An all-female Air Force crew flew a KC-30A multi-role tanker transport for the first time on March 7 to mark International Women’s Day.
The flight, from RAAF Base Amberley to Perth, was staffed by female pilots, attendants and technicians, and a female team of Air Force air traffic controllers directed their journey.
Championed by the Australian chapter of Women in Aviation International (WAI), Air Force and industry partners – including Qantas, Airservices Australia and Jetstar – a number of domestic flights were also staffed with all-female crews to highlight the growing roles of female professionals on flight decks, in aircraft cabins, airports and air traffic control towers across the country.
As with the No. 33 Squadron air-to-air refuelling trainer flight, the 10 domestic flights took off under the control of all-female crews assisted on their journey by female air traffic controllers, ground operation support staff, despatchers and cabin crews from the participating organisations.
Air Force pilots, Flying Officer Laura McGeough (left) and Flight Lieutenant Hayley Moulds, in the cockpit of a No. 33 Squadron KC-30A Multi-role Tanker Transport at RAAF Base Amberley. This image has been digitally modified to omit screen data. Images: Defence
Flight Lieutenant Nicole Forrester, the KC-30A co-pilot, said flying the mission had been on her bucket list.
“Since getting my wings, I’ve never flown with an all-female crew,” Flight Lieutenant Forrester said.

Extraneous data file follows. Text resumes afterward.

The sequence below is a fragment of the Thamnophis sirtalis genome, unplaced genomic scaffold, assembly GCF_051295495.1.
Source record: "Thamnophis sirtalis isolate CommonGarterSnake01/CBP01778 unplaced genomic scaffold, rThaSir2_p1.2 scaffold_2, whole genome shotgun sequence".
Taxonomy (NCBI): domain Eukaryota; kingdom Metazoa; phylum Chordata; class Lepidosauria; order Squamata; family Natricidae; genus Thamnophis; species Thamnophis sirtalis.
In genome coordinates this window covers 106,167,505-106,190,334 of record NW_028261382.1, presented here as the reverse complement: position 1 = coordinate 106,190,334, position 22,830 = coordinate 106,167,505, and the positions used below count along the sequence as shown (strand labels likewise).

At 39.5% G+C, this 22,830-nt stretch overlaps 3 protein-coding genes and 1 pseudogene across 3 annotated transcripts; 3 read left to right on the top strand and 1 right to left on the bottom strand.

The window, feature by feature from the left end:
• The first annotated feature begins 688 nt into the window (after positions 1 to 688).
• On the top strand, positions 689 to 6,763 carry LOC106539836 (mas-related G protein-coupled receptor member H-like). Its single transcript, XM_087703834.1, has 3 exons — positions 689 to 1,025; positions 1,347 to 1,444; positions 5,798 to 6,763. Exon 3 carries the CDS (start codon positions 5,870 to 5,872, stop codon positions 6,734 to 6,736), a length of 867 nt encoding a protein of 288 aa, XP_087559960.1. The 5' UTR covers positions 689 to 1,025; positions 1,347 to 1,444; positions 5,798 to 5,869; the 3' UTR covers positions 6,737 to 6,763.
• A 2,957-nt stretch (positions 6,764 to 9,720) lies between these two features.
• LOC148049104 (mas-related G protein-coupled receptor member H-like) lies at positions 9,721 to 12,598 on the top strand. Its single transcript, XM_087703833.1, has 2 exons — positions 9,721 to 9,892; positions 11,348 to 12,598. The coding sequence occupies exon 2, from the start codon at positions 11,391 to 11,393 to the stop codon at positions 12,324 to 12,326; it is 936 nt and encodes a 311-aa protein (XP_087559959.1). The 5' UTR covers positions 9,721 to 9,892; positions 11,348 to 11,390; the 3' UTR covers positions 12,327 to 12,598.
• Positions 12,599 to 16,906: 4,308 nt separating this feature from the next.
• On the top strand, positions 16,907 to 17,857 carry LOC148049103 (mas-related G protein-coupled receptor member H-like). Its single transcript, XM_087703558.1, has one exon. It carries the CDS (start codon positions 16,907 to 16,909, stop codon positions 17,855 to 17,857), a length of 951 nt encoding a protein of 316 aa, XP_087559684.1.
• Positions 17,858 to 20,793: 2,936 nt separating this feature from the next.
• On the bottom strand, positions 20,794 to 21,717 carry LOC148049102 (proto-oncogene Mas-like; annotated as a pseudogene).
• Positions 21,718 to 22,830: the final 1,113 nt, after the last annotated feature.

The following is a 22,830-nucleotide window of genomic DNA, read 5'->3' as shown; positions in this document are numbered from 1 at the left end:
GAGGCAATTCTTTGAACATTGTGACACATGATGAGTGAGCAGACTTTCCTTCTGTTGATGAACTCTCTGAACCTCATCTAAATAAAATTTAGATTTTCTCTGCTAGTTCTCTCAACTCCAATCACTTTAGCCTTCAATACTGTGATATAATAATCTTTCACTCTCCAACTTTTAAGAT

“It’s so significant for girls to see women who look like them sitting in a flight deck or in uniform. The next generation looks for role models to show them what they can aspire to and this is a fantastic opportunity to do just that.”
Lea Vestic, President of the Australian chapter of WAI, said her not-for-profit group was passionate about empowering and educating women involved in the aviation sector.
“These flights have been made possible through the collaboration of women and operators across the industry who want to celebrate the contributions and diverse range of occupations open to others,” Mrs Vestic said.
“Small but meaningful examples like this show how far we’ve come and celebrate the skilled women who are part of Australian aviation.”
Air Traffic Control Officer, Flying Officer Emily Day, from No. 452 Squadron, observes a No. 33 Squadron KC-30A Multi-Role Tanker Transport departing RAAF Base Amberley on a flight to Perth. Image: Defence